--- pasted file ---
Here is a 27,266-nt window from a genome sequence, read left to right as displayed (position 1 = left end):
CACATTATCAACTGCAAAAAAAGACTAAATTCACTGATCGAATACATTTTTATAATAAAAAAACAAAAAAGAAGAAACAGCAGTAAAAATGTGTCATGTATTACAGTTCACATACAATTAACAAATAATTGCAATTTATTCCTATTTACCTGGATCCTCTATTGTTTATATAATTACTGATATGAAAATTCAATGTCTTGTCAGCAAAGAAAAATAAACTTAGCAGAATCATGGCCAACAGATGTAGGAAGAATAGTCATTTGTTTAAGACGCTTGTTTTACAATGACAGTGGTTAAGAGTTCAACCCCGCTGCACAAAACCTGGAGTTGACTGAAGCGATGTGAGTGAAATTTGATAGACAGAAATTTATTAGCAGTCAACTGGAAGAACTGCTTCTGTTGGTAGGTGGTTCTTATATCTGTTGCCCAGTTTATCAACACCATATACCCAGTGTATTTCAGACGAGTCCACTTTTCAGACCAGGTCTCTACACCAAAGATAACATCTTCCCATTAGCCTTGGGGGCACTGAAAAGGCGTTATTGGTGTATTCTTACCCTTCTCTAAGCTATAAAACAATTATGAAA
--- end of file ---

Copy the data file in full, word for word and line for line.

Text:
Here is a 27,266-nt window from a genome sequence, read left to right as displayed (position 1 = left end):
CACATTATCAACTGCAAAAAAAGACTAAATTCACTGATCGAATACATTTTTATAATAAAAAAACAAAAAAGAAGAAACAGCAGTAAAAATGTGTCATGTATTACAGTTCACATACAATTAACAAATAATTGCAATTTATTCCTATTTACCTGGATCCTCTATTGTTTATATAATTACTGATATGAAAATTCAATGTCTTGTCAGCAAAGAAAAATAAACTTAGCAGAATCATGGCCAACAGATGTAGGAAGAATAGTCATTTGTTTAAGACGCTTGTTTTACAATGACAGTGGTTAAGAGTTCAACCCCGCTGCACAAAACCTGGAGTTGACTGAAGCGATGTGAGTGAAATTTGATAGACAGAAATTTATTAGCAGTCAACTGGAAGAACTGCTTCTGTTGGTAGGTGGTTCTTATATCTGTTGCCCAGTTTATCAACACCATATACCCAGTGTATTTCAGACGAGTCCACTTTTCAGACCAGGTCTCTACACCAAAGATAACATCTTCCCATTAGCCTTGGGGGCACTGAAAAGGCGTTATTGGTGTATTCTTACCCTTCTCTAAGCTATAAAACAATTATGAAA